Then Pastor Leslie Brewer then gave her sermon, which has stayed with me. She said, “Bitterness will kill you quicker than coal ash.” And, “We must forgive Duke Energy for what they have done to the community and to the state, but that does not mean we have to remain silent. We must fight righteously. There is an army rising up.” (From Warasila’s artist statement.)
In the early 1970s, Duke Energy built a basin at its Belews Creek Steam Station (near Walnut Cove) to collect coal ash, the heavy-metal laden waste that remains once coal is burned for electricity. That basin is unlined, and five decades later, residents are bearing the consequences of twelve million tons of coal ash slowly seeping into groundwater.
For the next year and a half, Warasila led “two parallel lives.” He studied ethics and practice in the MFA EDA program and he drove the two hours to Walnut Cove as much as he could. “I just showed up, witnessed what was happening. I wanted to understand what was happening in different spaces,”said Warasila. “For a long time, I didn’t make pictures.” Warasila attended Sunday services at The Well and Monday-morning activism sessions led by Caroline Armijo of The Lilies Project. “I just endlessly went to Walnut Cove, I showed up all the time,” said Warasila. The slow violence of this toxic waste yielded both tragedy and resiliency, written on the landscape and on the community of activists that Warasila grew to know.
His MFA thesis exhibition, Quicker than Coal Ash, presents fifteen of the hundreds of photos he made in Walnut Cove. The subjects and techniques vary, but the collective result is a subtle portrait of hope in the face of slow devastation.
There is a portrait of Danielle Bailey-Lash in Quicker than Coal Ash. This is the only image included from a packet of portraits and testimonies Warasila helped assemble (with collaborators Michael Betts II, The Lillies Project, and Marie Garlock) to support the lawsuit levied by the Southern Environmental Law Center against Duke Energy to excavate some 80 millions tons of coal ash from sites around the state. On Dec 31, 2019, a settlement agreement was reached—Duke Energy is now tasked with the country’s largest coal ash clean up.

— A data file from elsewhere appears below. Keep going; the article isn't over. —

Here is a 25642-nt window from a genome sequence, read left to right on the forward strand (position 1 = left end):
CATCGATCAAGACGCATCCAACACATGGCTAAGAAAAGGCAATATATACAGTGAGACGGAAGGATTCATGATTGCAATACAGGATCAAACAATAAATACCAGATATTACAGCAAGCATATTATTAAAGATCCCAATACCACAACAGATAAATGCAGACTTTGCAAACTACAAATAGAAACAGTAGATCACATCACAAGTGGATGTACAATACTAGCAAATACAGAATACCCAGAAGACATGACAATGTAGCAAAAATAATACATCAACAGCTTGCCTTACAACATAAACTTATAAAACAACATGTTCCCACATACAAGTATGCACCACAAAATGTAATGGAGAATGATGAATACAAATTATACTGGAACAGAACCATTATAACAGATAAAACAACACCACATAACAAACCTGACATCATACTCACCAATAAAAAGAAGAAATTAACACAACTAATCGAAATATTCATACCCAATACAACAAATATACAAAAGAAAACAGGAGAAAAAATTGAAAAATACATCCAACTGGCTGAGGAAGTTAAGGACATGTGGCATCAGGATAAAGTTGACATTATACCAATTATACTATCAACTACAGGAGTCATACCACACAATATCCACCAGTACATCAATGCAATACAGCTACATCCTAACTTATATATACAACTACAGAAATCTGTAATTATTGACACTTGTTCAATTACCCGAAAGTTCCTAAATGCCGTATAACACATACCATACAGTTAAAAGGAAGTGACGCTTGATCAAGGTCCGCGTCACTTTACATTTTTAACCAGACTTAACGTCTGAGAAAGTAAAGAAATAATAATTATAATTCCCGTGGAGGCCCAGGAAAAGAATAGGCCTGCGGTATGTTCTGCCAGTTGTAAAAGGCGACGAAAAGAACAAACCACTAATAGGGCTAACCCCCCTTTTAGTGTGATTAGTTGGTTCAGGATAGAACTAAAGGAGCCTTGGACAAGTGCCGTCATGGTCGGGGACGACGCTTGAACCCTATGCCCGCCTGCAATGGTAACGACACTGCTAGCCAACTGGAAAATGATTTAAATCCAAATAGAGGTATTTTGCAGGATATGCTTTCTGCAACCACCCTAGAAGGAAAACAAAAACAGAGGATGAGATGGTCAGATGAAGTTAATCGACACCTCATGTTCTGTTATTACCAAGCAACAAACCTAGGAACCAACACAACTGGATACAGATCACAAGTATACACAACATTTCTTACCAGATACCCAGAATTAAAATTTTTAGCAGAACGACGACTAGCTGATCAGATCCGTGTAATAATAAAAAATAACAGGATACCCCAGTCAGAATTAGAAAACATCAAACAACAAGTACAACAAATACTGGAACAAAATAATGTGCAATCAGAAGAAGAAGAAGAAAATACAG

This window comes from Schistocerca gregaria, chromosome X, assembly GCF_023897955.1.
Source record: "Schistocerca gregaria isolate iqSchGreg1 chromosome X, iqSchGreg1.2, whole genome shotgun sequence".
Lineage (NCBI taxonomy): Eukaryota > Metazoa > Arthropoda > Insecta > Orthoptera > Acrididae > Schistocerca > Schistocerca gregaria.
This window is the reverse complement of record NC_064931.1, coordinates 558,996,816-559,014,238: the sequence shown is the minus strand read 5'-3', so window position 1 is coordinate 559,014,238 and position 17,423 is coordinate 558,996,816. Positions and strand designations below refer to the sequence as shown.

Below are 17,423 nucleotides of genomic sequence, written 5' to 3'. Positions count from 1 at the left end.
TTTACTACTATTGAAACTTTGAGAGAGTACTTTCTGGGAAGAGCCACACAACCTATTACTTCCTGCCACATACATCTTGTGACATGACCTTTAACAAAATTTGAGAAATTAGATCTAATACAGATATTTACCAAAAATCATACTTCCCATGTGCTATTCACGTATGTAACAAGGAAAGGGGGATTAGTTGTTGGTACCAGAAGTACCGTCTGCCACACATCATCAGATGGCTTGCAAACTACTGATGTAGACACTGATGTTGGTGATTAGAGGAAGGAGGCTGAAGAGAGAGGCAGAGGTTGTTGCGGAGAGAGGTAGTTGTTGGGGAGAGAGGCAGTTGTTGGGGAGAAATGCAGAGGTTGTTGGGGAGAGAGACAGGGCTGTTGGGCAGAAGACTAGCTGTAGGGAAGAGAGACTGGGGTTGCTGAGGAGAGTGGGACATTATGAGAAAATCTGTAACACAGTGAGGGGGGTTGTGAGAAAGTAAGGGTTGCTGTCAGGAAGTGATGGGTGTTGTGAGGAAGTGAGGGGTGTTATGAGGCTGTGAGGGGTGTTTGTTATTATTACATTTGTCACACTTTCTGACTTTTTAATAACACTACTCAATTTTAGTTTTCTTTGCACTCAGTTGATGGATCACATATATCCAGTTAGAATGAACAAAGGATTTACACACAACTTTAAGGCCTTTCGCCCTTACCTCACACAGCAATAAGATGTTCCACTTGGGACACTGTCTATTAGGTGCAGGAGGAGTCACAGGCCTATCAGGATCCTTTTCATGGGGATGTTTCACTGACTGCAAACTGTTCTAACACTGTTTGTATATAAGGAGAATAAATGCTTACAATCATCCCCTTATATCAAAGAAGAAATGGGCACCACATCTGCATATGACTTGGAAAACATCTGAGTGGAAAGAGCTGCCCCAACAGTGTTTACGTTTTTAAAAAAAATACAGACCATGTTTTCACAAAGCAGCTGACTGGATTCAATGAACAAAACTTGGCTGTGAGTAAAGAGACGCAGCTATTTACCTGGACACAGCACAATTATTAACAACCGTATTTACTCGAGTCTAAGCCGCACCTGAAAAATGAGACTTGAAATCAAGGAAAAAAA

“My hope for this work, and for all my work moving forward, is that it can provide a platform for others to speak out, to be a jumping off point to start a conversation.”—Will Warasila
While his work helps tell this story, Warasila does not consider his photography to be activism. “What’s missing is the people,” he explained. “That became more evident when the exhibition was cancelled.” Opening night was slated for March 20, and included a panel with Amy Adams (Appalachian Voices), Caroline Armijo (The Lilies Project), and David Hairston and Tracey Brown Edwards, Walnut Cove community leaders—whose voices and presence would have completed the story.
“My hope for this work, and for all my work moving forward, is that it can provide a platform for others to speak out, to be a jumping off point to start a conversation,” says Warasila.